1. Return on Investment. In order to replace the Ohio Class SSBN's, the U.S. will spend approximately $350B over the course of 30 years in total ownership costs, over half of which would logically come out of Navy shipbuilding and operations accounts. For the life of the acquisition program, roughly half of the Navy's shipbuilding budget would be dedicated to building SSBN's, at a time when a shrinking fleet hazards the very basis upon which this entire approach hangs--conventional deterrence--which I take to be a far more valuable capability and naval contribution to U.S. national security. Keep in mind....this $350B investment represents one of THREE methods at our disposal of accomplishing the increasingly dubious aims of strategic deterrence.
2. "Survivability" Hype. When locked into a global nuclear superpower struggle with the Soviets, "survivability" had relevance as a discriminator in the psychology of nuclear exchange, though even then, it would be questionable whether anyone would wish to survive in a world in which the "second strike" was relevant. Survivability simply isn't as important a discriminator today. We have had decades of experience with nuclear weapons, and the prospect of a modern nation state with the capacity to launch a crippling first strike is so remote as to render preparing for such a strike financially irresponsible. Those agents more likely to attack the U.S. with nuclear weapons are far less likely 1) to buy into the psychology of survivability that justifies the our investment 2) to be deterred by the threat of nuclear weapons in the first place.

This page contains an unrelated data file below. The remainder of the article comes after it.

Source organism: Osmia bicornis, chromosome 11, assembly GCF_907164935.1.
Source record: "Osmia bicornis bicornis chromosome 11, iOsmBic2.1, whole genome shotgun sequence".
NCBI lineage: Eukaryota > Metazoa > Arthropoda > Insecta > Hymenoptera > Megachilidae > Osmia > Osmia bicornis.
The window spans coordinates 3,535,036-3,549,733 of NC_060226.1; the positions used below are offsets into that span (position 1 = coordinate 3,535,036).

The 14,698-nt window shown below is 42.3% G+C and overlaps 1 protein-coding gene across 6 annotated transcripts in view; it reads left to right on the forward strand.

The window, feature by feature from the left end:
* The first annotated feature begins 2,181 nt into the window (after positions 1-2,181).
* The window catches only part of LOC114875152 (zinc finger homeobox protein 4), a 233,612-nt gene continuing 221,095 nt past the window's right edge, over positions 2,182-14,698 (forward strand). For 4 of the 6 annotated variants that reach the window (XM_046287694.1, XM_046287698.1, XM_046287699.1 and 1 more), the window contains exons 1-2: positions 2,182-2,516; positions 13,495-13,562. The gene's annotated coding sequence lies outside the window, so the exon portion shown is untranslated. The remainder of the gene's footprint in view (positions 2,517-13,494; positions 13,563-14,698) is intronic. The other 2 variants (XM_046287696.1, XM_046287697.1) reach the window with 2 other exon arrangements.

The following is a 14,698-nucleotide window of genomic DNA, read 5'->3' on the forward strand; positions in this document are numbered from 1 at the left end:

3. Conventional Flexibility. One of the draw-backs to fielding an SSBN force is that we have built up a strategic arms control regime over the past few decades that severely restricts conventional capabilities, specifically, serious modern discussions about global conventional strike often immediately dismiss submarine launched conventional ballistic missiles because of the possibility that they might be mistaken for a nuclear launch. Putting aside for a moment the fact that our current primary military planning focus (China) is in no way hamstrung by such concerns (nor is Iran, for that matter), we are under-utilizing what is perhaps our most notable competitive advantage over the Chinese, our SSN force. While submarine launched TLAM's would likely be very important in a conflict with China, their dependence on GPS could jeopardize their effectiveness. The development of a submarine launched conventional ballistic missile of sufficient range (likely to be in the current INF Treaty no-go zone)--one not dependent on satellites for targeting--ensures the ability to hold Chinese interests at risk in a satellite denied environment. Treaty limitations (with the Soviets, now Russia) limit our ability to do this. Many observers find themselves baffled (me included) as to why the Chinese--comparatively speaking--spend so little on ASW. I have come to conclude that they simply don't fear our SSN advantage as much as we think they do...or should. Giving them an important additional reason to fear it could alter the current "wrong side of cost curve" we find ourselves on by inducing them to spend more on both ASW and on Ballistic Missile Defense--which is also something they spend comparatively little on. We would also acquire a very useful capability for a war-time environment we would likely face.